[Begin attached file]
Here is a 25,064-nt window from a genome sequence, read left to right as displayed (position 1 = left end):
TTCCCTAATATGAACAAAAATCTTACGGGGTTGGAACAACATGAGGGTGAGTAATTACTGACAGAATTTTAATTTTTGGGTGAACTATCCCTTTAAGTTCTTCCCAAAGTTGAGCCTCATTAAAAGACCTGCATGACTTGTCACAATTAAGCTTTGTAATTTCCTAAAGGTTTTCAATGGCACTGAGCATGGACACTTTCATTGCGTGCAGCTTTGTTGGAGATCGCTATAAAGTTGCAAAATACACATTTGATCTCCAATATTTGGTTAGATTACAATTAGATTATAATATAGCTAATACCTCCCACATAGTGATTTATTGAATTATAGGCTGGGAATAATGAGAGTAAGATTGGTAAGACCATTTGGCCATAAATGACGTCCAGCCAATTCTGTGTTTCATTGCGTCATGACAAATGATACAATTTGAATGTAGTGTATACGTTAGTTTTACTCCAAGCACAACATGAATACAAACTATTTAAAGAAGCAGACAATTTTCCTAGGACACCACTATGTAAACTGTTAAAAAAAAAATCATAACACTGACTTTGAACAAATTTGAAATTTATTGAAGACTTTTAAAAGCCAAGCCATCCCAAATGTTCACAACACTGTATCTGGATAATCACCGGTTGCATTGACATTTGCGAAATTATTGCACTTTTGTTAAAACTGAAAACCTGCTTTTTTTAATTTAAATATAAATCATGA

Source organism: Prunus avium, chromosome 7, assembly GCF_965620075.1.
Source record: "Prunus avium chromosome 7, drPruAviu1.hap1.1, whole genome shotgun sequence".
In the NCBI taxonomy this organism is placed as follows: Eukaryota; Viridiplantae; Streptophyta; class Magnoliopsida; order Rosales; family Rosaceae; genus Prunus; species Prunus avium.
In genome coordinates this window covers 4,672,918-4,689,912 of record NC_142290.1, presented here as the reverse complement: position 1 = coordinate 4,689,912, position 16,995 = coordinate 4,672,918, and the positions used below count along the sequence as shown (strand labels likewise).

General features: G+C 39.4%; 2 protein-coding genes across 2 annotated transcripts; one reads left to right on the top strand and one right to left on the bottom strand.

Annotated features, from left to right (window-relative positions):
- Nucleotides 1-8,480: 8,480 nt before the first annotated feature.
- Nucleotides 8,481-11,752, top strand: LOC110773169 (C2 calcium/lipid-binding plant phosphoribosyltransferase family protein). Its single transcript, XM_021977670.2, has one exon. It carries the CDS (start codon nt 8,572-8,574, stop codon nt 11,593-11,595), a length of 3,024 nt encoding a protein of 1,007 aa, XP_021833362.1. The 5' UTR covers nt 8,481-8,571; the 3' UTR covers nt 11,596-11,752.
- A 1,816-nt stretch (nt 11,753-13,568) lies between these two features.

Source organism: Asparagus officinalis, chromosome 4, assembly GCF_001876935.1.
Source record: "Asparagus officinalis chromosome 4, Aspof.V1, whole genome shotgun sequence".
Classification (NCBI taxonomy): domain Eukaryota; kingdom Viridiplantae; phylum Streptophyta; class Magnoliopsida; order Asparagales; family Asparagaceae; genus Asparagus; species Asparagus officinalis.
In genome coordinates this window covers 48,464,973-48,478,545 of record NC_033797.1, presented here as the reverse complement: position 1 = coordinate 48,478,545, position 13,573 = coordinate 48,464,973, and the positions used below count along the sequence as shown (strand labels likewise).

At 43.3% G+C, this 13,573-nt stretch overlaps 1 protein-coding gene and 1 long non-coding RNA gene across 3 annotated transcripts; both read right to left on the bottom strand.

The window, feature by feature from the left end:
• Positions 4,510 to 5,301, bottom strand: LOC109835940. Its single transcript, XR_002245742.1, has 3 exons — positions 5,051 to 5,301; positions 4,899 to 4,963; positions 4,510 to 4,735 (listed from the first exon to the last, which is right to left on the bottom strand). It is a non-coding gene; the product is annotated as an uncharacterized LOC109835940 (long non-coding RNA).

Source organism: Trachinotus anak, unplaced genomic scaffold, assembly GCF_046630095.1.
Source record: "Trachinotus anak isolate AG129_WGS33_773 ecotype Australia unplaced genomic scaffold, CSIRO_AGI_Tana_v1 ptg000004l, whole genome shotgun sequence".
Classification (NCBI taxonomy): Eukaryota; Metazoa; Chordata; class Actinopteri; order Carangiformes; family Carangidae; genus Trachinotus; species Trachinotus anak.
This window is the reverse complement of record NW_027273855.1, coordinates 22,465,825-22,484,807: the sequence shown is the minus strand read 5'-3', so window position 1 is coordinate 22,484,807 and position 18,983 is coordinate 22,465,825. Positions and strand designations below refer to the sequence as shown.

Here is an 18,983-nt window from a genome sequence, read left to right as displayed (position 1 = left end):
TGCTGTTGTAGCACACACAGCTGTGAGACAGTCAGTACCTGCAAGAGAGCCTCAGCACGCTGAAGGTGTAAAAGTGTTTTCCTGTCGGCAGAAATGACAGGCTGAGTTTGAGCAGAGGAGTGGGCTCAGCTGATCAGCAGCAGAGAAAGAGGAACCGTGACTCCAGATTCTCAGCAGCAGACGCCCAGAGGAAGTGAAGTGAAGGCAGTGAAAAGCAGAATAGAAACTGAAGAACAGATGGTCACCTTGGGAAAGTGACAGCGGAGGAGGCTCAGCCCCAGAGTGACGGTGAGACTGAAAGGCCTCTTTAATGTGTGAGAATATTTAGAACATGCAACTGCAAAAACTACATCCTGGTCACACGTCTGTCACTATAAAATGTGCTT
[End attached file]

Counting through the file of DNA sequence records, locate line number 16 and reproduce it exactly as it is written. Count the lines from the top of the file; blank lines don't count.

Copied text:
At 43.3% G+C, this 13,573-nt stretch overlaps 1 protein-coding gene and 1 long non-coding RNA gene across 3 annotated transcripts; both read right to left on the bottom strand.